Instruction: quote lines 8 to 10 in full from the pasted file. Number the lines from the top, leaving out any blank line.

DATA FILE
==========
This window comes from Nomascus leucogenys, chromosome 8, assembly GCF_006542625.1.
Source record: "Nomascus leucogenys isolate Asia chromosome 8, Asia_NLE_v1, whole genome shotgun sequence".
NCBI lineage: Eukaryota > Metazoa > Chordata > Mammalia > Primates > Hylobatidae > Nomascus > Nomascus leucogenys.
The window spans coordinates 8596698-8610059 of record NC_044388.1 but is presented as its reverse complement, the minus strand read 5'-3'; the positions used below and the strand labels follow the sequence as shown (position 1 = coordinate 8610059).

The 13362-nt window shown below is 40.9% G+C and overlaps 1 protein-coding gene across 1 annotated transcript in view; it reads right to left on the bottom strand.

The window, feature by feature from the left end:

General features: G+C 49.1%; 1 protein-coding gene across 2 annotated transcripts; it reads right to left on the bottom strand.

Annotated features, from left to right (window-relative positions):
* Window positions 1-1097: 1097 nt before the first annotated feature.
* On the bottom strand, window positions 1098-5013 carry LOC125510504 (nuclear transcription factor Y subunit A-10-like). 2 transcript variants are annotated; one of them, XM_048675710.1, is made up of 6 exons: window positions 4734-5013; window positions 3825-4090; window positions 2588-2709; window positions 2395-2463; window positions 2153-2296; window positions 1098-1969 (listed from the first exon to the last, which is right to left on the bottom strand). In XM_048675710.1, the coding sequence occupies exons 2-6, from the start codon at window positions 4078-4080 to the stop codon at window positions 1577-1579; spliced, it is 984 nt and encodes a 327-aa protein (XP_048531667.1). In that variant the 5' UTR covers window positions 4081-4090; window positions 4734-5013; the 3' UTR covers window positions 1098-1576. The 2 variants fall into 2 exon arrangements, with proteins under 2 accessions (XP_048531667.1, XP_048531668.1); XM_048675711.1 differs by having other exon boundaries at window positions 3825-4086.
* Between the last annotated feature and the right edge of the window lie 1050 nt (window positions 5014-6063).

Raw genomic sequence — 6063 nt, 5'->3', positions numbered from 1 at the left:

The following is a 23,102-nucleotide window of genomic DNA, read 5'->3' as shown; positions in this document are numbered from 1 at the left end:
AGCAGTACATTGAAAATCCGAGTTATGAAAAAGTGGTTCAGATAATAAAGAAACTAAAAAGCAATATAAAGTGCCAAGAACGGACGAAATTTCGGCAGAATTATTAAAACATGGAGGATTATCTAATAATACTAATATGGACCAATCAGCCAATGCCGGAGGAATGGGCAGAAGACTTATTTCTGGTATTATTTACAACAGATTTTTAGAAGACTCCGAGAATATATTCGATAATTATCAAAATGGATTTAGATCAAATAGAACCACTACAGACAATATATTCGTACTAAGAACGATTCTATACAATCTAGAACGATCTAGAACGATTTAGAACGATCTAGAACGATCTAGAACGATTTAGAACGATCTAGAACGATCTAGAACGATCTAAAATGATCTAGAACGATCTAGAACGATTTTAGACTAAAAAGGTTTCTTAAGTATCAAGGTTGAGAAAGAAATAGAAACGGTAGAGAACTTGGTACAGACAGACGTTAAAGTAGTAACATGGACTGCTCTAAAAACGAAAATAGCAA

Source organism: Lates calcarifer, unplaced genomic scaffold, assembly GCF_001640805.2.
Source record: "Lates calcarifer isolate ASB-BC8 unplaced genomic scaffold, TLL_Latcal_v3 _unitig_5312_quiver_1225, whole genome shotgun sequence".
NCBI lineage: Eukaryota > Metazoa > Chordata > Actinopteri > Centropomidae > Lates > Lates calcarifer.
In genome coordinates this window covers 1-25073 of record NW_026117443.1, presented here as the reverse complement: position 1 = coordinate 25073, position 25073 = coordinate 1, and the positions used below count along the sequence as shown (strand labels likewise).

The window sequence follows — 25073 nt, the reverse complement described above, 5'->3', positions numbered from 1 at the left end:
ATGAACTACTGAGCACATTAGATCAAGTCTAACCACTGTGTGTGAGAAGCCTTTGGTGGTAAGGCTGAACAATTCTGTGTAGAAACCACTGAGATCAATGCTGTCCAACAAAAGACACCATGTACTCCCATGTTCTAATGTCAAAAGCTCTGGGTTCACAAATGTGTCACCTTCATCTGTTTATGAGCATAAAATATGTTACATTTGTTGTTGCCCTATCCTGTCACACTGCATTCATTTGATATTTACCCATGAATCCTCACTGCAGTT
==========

Annotated features, from left to right (window-relative positions):
* Window positions 1-1097: 1097 nt before the first annotated feature.
* On the bottom strand, window positions 1098-5013 carry LOC125510504 (nuclear transcription factor Y subunit A-10-like). 2 transcript variants are annotated; one of them, XM_048675710.1, is made up of 6 exons: window positions 4734-5013; window positions 3825-4090; window positions 2588-2709; window positions 2395-2463; window positions 2153-2296; window positions 1098-1969 (listed from the first exon to the last, which is right to left on the bottom strand). In XM_048675710.1, the coding sequence occupies exons 2-6, from the start codon at window positions 4078-4080 to the stop codon at window positions 1577-1579; spliced, it is 984 nt and encodes a 327-aa protein (XP_048531667.1). In that variant the 5' UTR covers window positions 4081-4090; window positions 4734-5013; the 3' UTR covers window positions 1098-1576. The 2 variants fall into 2 exon arrangements, with proteins under 2 accessions (XP_048531667.1, XP_048531668.1); XM_048675711.1 differs by having other exon boundaries at window positions 3825-4086.